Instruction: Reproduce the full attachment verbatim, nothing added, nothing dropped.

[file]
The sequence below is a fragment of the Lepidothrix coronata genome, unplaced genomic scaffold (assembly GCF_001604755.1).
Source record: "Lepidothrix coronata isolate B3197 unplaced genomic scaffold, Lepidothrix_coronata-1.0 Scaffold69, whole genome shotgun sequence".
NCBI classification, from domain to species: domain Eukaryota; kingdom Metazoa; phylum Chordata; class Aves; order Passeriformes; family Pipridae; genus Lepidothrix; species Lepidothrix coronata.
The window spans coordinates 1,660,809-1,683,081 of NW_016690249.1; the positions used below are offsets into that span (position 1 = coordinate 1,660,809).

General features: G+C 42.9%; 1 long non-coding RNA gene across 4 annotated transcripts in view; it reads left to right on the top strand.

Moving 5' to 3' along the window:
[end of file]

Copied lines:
The sequence below is a fragment of the Lepidothrix coronata genome, unplaced genomic scaffold (assembly GCF_001604755.1).
Source record: "Lepidothrix coronata isolate B3197 unplaced genomic scaffold, Lepidothrix_coronata-1.0 Scaffold69, whole genome shotgun sequence".
NCBI classification, from domain to species: domain Eukaryota; kingdom Metazoa; phylum Chordata; class Aves; order Passeriformes; family Pipridae; genus Lepidothrix; species Lepidothrix coronata.
The window spans coordinates 1,660,809-1,683,081 of NW_016690249.1; the positions used below are offsets into that span (position 1 = coordinate 1,660,809).

General features: G+C 42.9%; 1 long non-coding RNA gene across 4 annotated transcripts in view; it reads left to right on the top strand.

Moving 5' to 3' along the window: